A guide to proper nutrition against Cancer



Sun, 04 Feb 2018 - 10:25 GMT


Sun, 04 Feb 2018 - 10:25 GMT

CC via Pixabay

CC via Pixabay

CAIRO - 4 February 2018: Cancer is a multifaceted disease, and while medical care forms a big chunk of treatment, the right nutrition is also key to defeating the disease, dealing with the side effects of the treatment, as well as safeguarding against it.

So eating the right kinds of food before, during and after cancer treatment can help the patient feel better and stay stronger. Nutritionist Dr. Shady Labib clarifies that while researchers admit that nutrition can’t actually cure the disease, a healthy diet is key to maintaining patients’ strength and weight.

“Research shows that many cancer patients die due to losing weight, and not because of cancer,” Dr. Labib says, adding that this makes a balanced, healthy diet key.

Patients lose muscle and weight during cancer treatment, and while foods alone cannot stop the muscle and weight loss, they can slow it down by providing the proper caloric intake that supports the body from breaking down. Labib adds that a proper, balanced diet before chemotherapy helps minimize the side effects.

Labib explains that, in general, a healthy diet includes eating and drinking enough nutritious foods and liquids that replenish the body with vitamins, minerals, protein, carbohydrates, fats and water. However, with over 100 types of cancer, carrying various side effects and treatments, nutritional needs do differ from one patient to another. So while one cancer patient may be able to eat normally, another might not and would require a juice-only diet that is easier to digest.

Cancer treatment sometimes makes it hard on patients to eat well and it can affect the head, neck, stomach or the intestines. Side effects of the treatments alter taste, appetite, smell and ability to eat, and may include loss of appetite, mouth sores, a dry mouth, trouble swallowing, nausea, vomiting, diarrhea or constipation. All these treatment side effects leave patients unable to eat enough foods to get the right nutritional value they need to stay healthy and maintain an adequate body weight at a time when it is crucial for them to keep their strength and energy. Good nutrients also help cancer patients defeat the pain and nausea.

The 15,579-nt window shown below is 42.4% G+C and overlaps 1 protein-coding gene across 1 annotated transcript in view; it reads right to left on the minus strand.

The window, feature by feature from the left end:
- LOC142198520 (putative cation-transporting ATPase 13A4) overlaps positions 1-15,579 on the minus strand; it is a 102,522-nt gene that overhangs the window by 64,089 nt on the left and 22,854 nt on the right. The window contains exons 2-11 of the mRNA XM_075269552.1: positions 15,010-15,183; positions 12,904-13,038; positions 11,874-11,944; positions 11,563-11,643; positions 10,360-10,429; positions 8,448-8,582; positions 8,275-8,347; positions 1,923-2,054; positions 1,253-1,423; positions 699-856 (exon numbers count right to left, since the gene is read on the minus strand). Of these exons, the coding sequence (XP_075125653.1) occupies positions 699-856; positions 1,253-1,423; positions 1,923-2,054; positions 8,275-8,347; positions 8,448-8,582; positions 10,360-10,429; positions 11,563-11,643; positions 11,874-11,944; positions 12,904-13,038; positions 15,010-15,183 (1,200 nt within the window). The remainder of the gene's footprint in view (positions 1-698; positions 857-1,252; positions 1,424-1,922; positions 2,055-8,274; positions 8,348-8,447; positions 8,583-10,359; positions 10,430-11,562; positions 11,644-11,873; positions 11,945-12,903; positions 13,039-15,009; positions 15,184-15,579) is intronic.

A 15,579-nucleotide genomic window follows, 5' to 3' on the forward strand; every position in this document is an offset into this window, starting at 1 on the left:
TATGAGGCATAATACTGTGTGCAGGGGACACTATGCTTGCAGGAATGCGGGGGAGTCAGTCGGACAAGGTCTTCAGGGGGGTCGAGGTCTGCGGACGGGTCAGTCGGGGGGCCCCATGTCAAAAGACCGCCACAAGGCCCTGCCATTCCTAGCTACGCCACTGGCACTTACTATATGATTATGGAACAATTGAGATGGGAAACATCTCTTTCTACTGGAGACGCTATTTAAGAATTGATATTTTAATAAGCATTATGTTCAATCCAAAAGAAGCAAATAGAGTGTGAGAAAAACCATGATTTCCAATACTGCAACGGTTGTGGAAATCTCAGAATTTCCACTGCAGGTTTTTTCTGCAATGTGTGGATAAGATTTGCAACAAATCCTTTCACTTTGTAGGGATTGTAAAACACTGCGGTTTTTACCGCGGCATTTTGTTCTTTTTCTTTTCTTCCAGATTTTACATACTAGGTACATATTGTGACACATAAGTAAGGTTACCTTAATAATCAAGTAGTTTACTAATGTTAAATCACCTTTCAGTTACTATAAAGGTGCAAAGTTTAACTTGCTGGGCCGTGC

Load up on . . .
Labib explains that the best foods for cancer patients are vegetables, fruits, proteins and carbohydrates. He suggests a diet heavy relying on fresh fruits, yogurt, cereal and whole grains. If the patient can’t tolerate solids, liquid nutrition is also effective and important; and that includes juicing fresh fruits and vegetables.

Vegetables: Load up on tomatoes, carrots, peas, pumpkins and turnips for vitamins and fiber, as well as cruciferous veggies like broccoli, cauliflower and cabbage to reduce the risk of cancer and prevent relapse. Leafy greens like spinach, kale and romaine lettuce are rich in antioxidants.

Fruits: Bananas, kiwi, peaches, mangoes and pears and berries, including blueberries, cherries and strawberries, are rich in antioxidants. Avocados, guava, apricots, figs, prunes and raisins are also good for providing energy. Bright orange fruits like citrus fruits and pumpkins are also great antioxidant sources.

Herbs: Turmeric and black pepper are good for fighting inflammation while ginger, raw garlic, thyme and basil are good for boosting immunity.
Green tea, as well as traditional teas in general, is a great antioxidant.

Avoid . .

Deep-fried foods, baked meats, excessive salt, refined sugar and oily food, hydrogenated oils, processed red meat, preserved food and alcohol. Fatty foods also increase nausea so are best avoided.

Get moving . . .

“Cancer patients should not depend only on the food, they have to exercise,” Labib explains. “During chemotherapy and radiation, patients feel exhausted and tired, but this tiredness does not get better with rest, it gets better with exercise.”

Aerobic exercise like walking, bicycling and running is great to stay active and advised after cancer treatments. Ask your doctor before you take on strength training, however.



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